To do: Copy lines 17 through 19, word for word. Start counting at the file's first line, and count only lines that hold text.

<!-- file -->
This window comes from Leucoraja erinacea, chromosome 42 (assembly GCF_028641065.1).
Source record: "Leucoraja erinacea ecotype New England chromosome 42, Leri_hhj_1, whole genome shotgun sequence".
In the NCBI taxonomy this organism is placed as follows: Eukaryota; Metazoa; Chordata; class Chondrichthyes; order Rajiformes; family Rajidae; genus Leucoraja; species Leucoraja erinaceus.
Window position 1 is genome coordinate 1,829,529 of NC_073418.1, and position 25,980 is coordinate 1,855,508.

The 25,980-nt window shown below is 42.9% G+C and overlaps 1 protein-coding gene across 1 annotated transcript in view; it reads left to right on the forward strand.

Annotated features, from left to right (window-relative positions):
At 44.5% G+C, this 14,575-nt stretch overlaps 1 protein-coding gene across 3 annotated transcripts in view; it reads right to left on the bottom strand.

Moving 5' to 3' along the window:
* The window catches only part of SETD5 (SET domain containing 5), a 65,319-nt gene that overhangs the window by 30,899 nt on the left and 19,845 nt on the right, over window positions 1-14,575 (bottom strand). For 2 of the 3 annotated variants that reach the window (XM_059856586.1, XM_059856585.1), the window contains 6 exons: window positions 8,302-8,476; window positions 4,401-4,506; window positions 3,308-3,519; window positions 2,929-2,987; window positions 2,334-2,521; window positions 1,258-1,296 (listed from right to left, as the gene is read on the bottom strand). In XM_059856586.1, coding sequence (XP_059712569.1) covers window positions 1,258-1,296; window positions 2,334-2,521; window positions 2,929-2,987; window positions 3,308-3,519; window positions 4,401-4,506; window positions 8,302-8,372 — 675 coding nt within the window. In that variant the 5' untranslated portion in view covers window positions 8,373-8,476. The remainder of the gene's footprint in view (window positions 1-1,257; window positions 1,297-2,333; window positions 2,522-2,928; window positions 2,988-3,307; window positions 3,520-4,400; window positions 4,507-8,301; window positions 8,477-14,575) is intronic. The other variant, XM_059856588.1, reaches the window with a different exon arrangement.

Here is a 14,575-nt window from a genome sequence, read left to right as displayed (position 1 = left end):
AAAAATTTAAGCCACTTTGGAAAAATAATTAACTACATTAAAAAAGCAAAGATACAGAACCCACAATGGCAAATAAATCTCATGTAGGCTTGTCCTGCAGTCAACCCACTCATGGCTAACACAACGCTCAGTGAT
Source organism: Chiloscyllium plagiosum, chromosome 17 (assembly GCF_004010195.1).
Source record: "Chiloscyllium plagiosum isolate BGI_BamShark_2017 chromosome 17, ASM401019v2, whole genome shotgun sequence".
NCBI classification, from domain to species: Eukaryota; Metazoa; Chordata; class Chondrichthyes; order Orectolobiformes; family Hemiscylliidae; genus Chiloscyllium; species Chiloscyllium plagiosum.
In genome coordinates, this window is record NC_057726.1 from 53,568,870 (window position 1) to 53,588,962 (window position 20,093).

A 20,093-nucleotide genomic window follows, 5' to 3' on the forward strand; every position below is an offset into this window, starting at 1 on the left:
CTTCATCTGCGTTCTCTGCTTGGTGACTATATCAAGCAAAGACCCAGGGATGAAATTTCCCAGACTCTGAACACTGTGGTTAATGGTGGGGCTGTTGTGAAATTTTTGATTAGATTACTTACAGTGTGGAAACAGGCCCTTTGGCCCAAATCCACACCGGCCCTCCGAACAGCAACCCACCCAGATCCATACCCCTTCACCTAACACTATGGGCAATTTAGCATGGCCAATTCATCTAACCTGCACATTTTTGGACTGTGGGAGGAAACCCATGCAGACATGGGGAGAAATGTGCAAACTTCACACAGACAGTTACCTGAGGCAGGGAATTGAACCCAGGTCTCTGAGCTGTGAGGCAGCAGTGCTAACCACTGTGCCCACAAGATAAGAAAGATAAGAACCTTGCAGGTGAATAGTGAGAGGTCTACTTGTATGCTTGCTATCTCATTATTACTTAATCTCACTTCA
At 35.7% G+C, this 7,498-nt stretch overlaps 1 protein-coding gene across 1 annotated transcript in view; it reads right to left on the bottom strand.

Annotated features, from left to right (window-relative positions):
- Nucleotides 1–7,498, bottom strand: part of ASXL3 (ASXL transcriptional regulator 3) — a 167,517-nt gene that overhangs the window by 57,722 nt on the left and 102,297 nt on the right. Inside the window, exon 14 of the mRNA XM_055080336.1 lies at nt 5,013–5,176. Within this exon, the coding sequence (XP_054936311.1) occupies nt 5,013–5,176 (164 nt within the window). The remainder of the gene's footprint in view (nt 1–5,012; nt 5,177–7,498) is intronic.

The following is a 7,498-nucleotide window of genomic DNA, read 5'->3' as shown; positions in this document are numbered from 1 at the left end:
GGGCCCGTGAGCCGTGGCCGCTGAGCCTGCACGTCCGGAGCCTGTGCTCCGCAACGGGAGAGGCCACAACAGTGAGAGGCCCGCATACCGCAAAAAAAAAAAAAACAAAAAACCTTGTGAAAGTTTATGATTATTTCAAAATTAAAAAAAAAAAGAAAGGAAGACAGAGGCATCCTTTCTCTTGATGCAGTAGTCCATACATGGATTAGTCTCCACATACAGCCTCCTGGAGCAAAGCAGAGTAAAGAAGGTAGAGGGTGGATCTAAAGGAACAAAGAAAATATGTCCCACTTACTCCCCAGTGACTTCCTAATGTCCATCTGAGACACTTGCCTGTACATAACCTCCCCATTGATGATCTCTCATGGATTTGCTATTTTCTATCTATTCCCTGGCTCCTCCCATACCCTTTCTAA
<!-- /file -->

CTTCATCTGCGTTCTCTGCTTGGTGACTATATCAAGCAAAGACCCAGGGATGAAATTTCCCAGACTCTGAACACTGTGGTTAATGGTGGGGCTGTTGTGAAATTTTTGATTAGATTACTTACAGTGTGGAAACAGGCCCTTTGGCCCAAATCCACACCGGCCCTCCGAACAGCAACCCACCCAGATCCATACCCCTTCACCTAACACTATGGGCAATTTAGCATGGCCAATTCATCTAACCTGCACATTTTTGGACTGTGGGAGGAAACCCATGCAGACATGGGGAGAAATGTGCAAACTTCACACAGACAGTTACCTGAGGCAGGGAATTGAACCCAGGTCTCTGAGCTGTGAGGCAGCAGTGCTAACCACTGTGCCCACAAGATAAGAAAGATAAGAACCTTGCAGGTGAATAGTGAGAGGTCTACTTGTATGCTTGCTATCTCATTATTACTTAATCTCACTTCA
At 35.7% G+C, this 7,498-nt stretch overlaps 1 protein-coding gene across 1 annotated transcript in view; it reads right to left on the bottom strand.

Annotated features, from left to right (window-relative positions):